Consuming Data from Azure Cosmos DB

This tutorial demonstrates how to create an application with Azure Cosmos DB through SQL .NET API and Azure Portal, and configure a KendoReact Grid to display Cosmos DB data and perform CRUD operations.

Prerequisites

Creating Azure Cosmos DB Applications

  1. Follow the Build a .NET web app with Azure Cosmos DB using the SQL API and the Azure Portal quickstart guide. This guide demonstrates how to create an Azure Cosmos DB SQL API account, add data and a collection by using the Azure Portal, and build and deploy a sample To-Do List web application.

  2. After successfully completing the quickstart guide, add Kendo UI to the To-Do List sample application by implementing the endpoints for the CRUD operations and configuring the Grid to use these endpoints.

Implementing the Create, Read, Update, and Destroy Actions

  1. Add the following using statements to the ItemController.

    using System.Collections.Generic;
    using Newtonsoft.Json;
    using System.Linq;
  2. Implement the four actions in the ItemController which will be called by the Grid on performing CRUD operations. Provide names for the actions—for example, KendoRead, KendoCreate, KendoUpdate, and KendoDestroy.

The following example demonstrates the Read action.

[ActionName("KendoRead")]
public async Task<ActionResult> KendoRead()
{
    var items = await DocumentDBRepository<Item>.GetItemsAsync(d => !d.Completed);

    return this.Json(items, JsonRequestBehavior.AllowGet);
}

The following example demonstrates the Create action.

[ActionName("KendoCreate")]
public async Task<ActionResult> KendoCreate(string models)
{
    var items = JsonConvert.DeserializeObject<IEnumerable<Item>>(models);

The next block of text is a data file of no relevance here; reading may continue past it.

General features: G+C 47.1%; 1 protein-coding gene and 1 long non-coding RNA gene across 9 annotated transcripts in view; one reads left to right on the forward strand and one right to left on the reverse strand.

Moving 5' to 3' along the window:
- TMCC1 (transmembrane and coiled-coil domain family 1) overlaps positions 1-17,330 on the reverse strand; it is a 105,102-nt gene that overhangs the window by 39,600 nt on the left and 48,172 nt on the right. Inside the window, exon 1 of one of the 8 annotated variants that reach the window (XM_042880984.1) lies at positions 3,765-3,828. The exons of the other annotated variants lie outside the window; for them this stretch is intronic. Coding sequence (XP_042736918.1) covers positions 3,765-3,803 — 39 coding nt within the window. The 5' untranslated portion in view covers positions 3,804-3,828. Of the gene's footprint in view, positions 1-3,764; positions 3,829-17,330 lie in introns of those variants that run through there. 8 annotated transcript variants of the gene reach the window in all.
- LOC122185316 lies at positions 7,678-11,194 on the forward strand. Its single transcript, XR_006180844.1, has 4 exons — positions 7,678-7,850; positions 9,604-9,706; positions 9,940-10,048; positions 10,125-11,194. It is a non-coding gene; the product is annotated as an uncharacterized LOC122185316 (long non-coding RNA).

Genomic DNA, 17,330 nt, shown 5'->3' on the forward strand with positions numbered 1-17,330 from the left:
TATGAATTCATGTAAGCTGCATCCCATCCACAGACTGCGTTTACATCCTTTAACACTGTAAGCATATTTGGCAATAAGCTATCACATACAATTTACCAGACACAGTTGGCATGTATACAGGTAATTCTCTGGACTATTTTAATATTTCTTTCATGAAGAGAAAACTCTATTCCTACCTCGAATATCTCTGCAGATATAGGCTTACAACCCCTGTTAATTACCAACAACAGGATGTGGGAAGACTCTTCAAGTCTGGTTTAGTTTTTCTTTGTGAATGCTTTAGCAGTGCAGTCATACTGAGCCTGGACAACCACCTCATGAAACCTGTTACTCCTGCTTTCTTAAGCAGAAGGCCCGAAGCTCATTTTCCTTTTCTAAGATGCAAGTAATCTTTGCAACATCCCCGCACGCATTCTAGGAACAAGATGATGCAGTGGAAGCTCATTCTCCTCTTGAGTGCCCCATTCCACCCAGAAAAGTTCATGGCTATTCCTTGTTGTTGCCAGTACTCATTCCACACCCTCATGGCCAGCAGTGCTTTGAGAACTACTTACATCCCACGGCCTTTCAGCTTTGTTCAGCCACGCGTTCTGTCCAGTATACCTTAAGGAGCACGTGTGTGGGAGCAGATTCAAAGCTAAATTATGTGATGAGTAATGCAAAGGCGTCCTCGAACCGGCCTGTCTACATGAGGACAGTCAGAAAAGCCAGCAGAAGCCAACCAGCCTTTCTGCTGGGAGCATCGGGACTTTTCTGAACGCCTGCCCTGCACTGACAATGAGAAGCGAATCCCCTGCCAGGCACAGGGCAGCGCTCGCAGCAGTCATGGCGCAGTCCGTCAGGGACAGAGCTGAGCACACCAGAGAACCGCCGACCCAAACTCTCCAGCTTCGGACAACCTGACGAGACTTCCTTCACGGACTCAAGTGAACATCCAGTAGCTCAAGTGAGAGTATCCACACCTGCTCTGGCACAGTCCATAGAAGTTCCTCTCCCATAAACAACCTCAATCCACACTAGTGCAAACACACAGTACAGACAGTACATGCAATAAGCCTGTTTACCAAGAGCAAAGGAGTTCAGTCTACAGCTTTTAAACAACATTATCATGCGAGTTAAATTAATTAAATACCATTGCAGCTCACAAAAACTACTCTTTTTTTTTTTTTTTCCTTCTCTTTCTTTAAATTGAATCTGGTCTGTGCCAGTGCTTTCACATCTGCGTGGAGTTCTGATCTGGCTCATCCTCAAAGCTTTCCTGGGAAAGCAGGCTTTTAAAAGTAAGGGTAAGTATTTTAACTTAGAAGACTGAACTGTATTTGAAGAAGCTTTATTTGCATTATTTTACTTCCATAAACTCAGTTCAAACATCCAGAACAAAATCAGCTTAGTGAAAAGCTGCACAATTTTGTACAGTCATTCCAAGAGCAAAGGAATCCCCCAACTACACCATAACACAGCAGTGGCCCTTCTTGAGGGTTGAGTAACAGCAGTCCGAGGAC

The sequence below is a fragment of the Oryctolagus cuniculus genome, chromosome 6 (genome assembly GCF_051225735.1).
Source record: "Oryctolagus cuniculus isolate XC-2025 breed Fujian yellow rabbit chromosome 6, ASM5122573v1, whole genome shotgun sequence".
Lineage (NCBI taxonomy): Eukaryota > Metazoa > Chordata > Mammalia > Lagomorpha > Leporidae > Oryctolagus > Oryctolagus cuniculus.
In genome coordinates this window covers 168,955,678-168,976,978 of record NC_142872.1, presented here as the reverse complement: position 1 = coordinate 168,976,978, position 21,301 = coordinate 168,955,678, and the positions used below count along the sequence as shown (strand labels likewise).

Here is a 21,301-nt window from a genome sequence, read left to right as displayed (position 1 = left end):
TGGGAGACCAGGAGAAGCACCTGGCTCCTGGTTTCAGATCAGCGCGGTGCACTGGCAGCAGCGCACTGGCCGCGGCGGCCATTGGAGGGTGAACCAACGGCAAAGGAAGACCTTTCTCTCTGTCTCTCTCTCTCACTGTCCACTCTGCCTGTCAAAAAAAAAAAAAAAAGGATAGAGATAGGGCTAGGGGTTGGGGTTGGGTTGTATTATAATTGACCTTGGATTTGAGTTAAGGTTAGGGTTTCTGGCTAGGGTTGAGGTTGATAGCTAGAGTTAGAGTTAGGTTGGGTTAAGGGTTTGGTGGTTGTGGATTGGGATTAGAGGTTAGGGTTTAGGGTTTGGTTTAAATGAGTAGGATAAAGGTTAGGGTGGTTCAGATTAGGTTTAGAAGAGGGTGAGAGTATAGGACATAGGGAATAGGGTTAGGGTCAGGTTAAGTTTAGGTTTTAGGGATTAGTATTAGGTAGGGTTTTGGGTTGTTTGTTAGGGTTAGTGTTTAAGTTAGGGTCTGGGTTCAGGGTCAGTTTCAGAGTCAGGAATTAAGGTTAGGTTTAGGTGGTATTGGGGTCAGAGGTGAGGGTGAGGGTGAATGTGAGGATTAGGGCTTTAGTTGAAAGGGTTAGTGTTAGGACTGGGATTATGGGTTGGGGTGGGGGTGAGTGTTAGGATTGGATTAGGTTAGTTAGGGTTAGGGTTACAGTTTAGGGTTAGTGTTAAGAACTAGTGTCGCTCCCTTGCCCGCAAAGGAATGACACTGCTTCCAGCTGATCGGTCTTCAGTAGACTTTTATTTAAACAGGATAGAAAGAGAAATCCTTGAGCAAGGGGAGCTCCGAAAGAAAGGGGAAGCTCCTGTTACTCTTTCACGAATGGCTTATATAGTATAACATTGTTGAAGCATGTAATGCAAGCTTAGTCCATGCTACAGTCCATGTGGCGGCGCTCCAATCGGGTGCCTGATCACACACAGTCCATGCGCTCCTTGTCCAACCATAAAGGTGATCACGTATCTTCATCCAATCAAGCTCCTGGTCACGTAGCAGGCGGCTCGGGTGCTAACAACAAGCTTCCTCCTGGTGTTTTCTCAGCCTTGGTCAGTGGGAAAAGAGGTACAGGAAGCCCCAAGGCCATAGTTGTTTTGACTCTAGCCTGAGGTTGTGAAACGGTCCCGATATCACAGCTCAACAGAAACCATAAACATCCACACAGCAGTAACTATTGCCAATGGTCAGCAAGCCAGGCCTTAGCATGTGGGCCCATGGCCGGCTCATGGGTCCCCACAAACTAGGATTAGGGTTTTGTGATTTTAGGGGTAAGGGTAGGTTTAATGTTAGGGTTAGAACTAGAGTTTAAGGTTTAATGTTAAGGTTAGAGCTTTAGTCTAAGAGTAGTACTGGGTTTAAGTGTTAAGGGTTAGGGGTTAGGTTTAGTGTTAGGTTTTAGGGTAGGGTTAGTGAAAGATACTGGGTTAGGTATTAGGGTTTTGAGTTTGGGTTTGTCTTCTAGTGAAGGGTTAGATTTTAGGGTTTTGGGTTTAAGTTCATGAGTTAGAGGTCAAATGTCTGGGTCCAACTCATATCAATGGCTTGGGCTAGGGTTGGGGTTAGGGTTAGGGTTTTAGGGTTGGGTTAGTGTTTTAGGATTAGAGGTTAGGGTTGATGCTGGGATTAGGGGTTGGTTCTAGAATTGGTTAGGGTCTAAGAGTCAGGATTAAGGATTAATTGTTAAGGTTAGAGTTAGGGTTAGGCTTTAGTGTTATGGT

if (items != null && ModelState.IsValid)
    {
        Item item = items.FirstOrDefault();
        await DocumentDBRepository<Item>.CreateItemAsync(item);
    }

    return Json(items, JsonRequestBehavior.AllowGet);
}

The following example demonstrates the Update action.

[ActionName("KendoUpdate")]
public async Task<ActionResult> KendoUpdate(string models)
{
    var items = JsonConvert.DeserializeObject<IEnumerable<Item>>(models);

    if (items != null && ModelState.IsValid)
    {
        Item item = items.FirstOrDefault();
        await DocumentDBRepository<Item>.UpdateItemAsync(item.Id, item);
    }

    return Json(items, JsonRequestBehavior.AllowGet);
}

The following example demonstrates the Destroy action.

[ActionName("KendoDestroy")]
public async Task<ActionResult> KendoDestroy(string models)
{
    var items = JsonConvert.DeserializeObject<IEnumerable<Item>>(models);

    if (items != null && ModelState.IsValid)
    {
        Item item = items.FirstOrDefault();
        await DocumentDBRepository<Item>.DeleteItemAsync(item.Id, item.Category);
    }

    return Json(items, JsonRequestBehavior.AllowGet);
}

Consuming the Implemented CRUD Endpoints on the Client

To consume the data from the endpoints and display it in the Grid, make requests to the end point depending on the action.